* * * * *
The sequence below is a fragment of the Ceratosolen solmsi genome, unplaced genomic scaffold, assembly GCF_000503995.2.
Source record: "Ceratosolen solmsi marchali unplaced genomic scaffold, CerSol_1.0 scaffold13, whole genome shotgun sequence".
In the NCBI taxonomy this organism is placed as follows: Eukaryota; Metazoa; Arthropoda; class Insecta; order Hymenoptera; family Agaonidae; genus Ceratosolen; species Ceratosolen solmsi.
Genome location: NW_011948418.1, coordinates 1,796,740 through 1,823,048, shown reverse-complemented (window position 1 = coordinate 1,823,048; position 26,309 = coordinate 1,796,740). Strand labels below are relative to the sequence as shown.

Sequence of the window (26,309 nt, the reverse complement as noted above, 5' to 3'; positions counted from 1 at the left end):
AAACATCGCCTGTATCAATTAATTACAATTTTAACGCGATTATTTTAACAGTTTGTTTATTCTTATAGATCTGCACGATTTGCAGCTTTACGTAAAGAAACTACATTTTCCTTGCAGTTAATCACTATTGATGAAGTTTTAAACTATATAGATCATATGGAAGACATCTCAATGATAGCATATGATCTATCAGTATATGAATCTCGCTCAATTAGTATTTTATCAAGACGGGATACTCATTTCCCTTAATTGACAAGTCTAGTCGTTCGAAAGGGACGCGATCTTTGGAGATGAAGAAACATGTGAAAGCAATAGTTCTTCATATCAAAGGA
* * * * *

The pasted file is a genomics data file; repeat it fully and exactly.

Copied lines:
The sequence below is a fragment of the Ceratosolen solmsi genome, unplaced genomic scaffold, assembly GCF_000503995.2.
Source record: "Ceratosolen solmsi marchali unplaced genomic scaffold, CerSol_1.0 scaffold13, whole genome shotgun sequence".
In the NCBI taxonomy this organism is placed as follows: Eukaryota; Metazoa; Arthropoda; class Insecta; order Hymenoptera; family Agaonidae; genus Ceratosolen; species Ceratosolen solmsi.
Genome location: NW_011948418.1, coordinates 1,796,740 through 1,823,048, shown reverse-complemented (window position 1 = coordinate 1,823,048; position 26,309 = coordinate 1,796,740). Strand labels below are relative to the sequence as shown.

Sequence of the window (26,309 nt, the reverse complement as noted above, 5' to 3'; positions counted from 1 at the left end):
AAACATCGCCTGTATCAATTAATTACAATTTTAACGCGATTATTTTAACAGTTTGTTTATTCTTATAGATCTGCACGATTTGCAGCTTTACGTAAAGAAACTACATTTTCCTTGCAGTTAATCACTATTGATGAAGTTTTAAACTATATAGATCATATGGAAGACATCTCAATGATAGCATATGATCTATCAGTATATGAATCTCGCTCAATTAGTATTTTATCAAGACGGGATACTCATTTCCCTTAATTGACAAGTCTAGTCGTTCGAAAGGGACGCGATCTTTGGAGATGAAGAAACATGTGAAAGCAATAGTTCTTCATATCAAAGGA